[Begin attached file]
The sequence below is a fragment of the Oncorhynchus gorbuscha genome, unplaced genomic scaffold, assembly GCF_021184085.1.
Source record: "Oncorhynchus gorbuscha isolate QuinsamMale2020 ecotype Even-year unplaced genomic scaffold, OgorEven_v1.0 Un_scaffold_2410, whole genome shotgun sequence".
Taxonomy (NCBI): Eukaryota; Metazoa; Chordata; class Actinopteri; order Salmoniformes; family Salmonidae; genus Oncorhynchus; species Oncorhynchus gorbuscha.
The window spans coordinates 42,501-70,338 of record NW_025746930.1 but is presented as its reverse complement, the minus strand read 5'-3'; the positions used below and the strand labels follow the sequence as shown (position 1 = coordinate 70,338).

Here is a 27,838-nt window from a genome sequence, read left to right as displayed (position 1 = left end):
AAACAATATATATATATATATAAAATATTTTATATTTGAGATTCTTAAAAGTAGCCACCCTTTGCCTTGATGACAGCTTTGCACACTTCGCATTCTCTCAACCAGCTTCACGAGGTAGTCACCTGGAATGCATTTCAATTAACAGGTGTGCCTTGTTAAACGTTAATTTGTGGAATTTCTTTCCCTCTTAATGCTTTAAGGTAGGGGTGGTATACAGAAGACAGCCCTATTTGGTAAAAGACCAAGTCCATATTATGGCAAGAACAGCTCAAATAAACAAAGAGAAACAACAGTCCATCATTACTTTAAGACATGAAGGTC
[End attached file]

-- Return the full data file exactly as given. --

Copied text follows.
The sequence below is a fragment of the Oncorhynchus gorbuscha genome, unplaced genomic scaffold, assembly GCF_021184085.1.
Source record: "Oncorhynchus gorbuscha isolate QuinsamMale2020 ecotype Even-year unplaced genomic scaffold, OgorEven_v1.0 Un_scaffold_2410, whole genome shotgun sequence".
Taxonomy (NCBI): Eukaryota; Metazoa; Chordata; class Actinopteri; order Salmoniformes; family Salmonidae; genus Oncorhynchus; species Oncorhynchus gorbuscha.
The window spans coordinates 42,501-70,338 of record NW_025746930.1 but is presented as its reverse complement, the minus strand read 5'-3'; the positions used below and the strand labels follow the sequence as shown (position 1 = coordinate 70,338).

Here is a 27,838-nt window from a genome sequence, read left to right as displayed (position 1 = left end):
AAACAATATATATATATATATAAAATATTTTATATTTGAGATTCTTAAAAGTAGCCACCCTTTGCCTTGATGACAGCTTTGCACACTTCGCATTCTCTCAACCAGCTTCACGAGGTAGTCACCTGGAATGCATTTCAATTAACAGGTGTGCCTTGTTAAACGTTAATTTGTGGAATTTCTTTCCCTCTTAATGCTTTAAGGTAGGGGTGGTATACAGAAGACAGCCCTATTTGGTAAAAGACCAAGTCCATATTATGGCAAGAACAGCTCAAATAAACAAAGAGAAACAACAGTCCATCATTACTTTAAGACATGAAGGTC